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The New York Independent System Operator Inc.'s board of directors selected two transmission projects, which would add the largest amount of capacity to the state's power grid in over 30 years, according to an April 8 press release.
The grid operator said the aging and congested transmission infrastructure is not capable of accommodating the state's goal of obtaining half its electricity from renewable resources by 2030, as well as the new goals being discussed under the recently announced "Green New Deal" to achieve carbon neutrality.
The state's Public Service Commission identified the need to expand transmission infrastructure to deliver power from generating facilities, including renewable resources, sited in the upstate region to the population centers located downstate.
Among the projects, "Segment A," designed to expand the transmission capability from central to eastern New York by at least 350 megawatts, will be jointly developed by North America Transmission and New York Power Authority. "Segment B," intended to increase the capability from the Albany region through the Hudson Valley region by 900 megawatts, will be built by National Grid plc and New York Transco LLC.
The projects are estimated to cost $1,230 million including a 30% contingency.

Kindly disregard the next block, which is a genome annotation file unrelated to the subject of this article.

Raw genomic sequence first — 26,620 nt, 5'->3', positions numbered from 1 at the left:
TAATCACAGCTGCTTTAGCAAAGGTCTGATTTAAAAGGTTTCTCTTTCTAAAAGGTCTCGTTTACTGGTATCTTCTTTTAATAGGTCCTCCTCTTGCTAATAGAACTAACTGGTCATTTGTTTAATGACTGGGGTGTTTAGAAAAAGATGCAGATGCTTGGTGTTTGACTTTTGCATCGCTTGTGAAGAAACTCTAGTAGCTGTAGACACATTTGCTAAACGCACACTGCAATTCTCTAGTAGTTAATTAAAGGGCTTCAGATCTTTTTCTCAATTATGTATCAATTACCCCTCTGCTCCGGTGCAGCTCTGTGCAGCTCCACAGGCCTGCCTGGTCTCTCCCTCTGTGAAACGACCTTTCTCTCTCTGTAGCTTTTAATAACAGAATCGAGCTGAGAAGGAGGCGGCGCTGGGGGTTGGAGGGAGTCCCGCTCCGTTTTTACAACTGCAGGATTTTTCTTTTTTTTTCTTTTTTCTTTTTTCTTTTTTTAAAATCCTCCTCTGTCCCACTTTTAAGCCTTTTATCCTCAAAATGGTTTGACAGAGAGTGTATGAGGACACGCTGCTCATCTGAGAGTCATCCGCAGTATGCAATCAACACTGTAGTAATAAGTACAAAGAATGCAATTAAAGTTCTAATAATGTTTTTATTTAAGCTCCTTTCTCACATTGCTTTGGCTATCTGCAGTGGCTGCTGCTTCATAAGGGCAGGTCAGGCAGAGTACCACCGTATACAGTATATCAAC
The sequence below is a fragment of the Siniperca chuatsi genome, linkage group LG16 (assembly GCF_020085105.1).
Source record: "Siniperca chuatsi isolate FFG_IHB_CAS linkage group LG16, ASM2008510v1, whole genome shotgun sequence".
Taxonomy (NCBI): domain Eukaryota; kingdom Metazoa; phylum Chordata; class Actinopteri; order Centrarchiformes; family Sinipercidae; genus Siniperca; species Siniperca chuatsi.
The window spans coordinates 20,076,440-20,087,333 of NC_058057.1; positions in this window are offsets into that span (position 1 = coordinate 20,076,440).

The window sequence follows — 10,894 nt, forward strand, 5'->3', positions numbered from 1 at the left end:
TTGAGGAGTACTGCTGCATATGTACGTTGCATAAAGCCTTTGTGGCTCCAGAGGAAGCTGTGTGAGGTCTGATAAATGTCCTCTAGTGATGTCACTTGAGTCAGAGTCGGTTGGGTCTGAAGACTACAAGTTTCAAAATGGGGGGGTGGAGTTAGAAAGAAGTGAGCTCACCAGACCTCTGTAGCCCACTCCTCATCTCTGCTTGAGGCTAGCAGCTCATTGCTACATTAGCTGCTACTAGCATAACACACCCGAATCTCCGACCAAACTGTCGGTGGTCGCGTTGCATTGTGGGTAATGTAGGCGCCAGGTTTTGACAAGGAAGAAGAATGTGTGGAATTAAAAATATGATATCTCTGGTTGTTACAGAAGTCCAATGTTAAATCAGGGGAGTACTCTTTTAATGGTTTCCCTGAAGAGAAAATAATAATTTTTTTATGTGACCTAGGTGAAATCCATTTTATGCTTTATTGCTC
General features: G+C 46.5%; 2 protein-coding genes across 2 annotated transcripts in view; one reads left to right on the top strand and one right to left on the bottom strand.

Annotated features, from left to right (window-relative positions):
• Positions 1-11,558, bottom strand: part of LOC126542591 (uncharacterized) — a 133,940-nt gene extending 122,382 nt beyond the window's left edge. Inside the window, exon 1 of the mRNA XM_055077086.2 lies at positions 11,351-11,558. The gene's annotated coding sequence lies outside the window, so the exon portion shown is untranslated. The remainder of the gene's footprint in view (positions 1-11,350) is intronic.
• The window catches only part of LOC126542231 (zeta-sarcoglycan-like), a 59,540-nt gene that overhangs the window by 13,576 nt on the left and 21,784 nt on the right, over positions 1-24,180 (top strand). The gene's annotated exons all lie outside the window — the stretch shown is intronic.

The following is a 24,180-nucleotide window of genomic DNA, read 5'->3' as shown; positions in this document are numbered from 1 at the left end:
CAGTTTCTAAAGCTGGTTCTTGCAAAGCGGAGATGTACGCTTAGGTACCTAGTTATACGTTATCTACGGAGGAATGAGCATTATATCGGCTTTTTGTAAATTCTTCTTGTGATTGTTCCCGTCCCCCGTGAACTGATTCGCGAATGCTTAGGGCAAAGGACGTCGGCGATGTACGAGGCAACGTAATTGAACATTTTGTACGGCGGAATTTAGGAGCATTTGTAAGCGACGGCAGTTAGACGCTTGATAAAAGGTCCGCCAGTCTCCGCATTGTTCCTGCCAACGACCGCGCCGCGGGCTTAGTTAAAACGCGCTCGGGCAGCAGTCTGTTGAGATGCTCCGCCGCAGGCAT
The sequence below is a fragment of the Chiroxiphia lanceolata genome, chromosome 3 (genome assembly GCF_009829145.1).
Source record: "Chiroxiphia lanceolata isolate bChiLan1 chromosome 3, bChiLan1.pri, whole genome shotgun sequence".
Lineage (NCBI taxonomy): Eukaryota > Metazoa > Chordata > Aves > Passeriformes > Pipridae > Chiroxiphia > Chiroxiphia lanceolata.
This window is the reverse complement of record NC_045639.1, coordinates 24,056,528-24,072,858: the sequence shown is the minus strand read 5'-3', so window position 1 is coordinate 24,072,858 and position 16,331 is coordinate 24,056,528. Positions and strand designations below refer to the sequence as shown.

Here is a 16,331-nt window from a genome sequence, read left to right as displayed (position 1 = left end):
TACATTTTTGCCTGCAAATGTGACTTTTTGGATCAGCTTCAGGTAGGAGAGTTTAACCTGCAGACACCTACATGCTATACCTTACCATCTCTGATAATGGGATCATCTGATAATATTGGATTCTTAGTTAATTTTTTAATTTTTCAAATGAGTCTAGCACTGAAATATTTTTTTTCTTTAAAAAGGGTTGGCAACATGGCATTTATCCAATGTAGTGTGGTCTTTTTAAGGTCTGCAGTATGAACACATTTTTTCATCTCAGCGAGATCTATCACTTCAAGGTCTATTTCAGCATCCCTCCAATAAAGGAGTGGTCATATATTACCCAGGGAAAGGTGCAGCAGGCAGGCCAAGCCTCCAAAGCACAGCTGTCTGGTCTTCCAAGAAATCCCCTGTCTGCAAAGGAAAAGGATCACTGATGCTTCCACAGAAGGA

The selection comprises the second and third transmission projects to go through the "Public Policy Transmission Planning Process," required by the Federal Energy Regulatory Commission. The first one was a proposal by NextEra, which won approval in October 2017 for a transmission project in Western New York to aid delivery from hydroelectric generation.
The planning process considers transmission needs driven by public policy requirements established by the state.
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The agency’s Solar Energy Technologies Office, which will provide the funding under its fiscal year 2019 program, expects to make 55 to 80 awards, each ranging from $200,000 to $5 million for a total of $130 million.
The legislation also mandates the adoption of energy efficiency and load management programs by every public utility, such that by 2025 they achieve savings of at least 5% of 2020 total retail kilowatt-hour sales to eligible New Mexico customers.
The project is expected to result in wholesale electricity price reductions and also enhance reliability and fuel security within Maine and the ISO-New England region.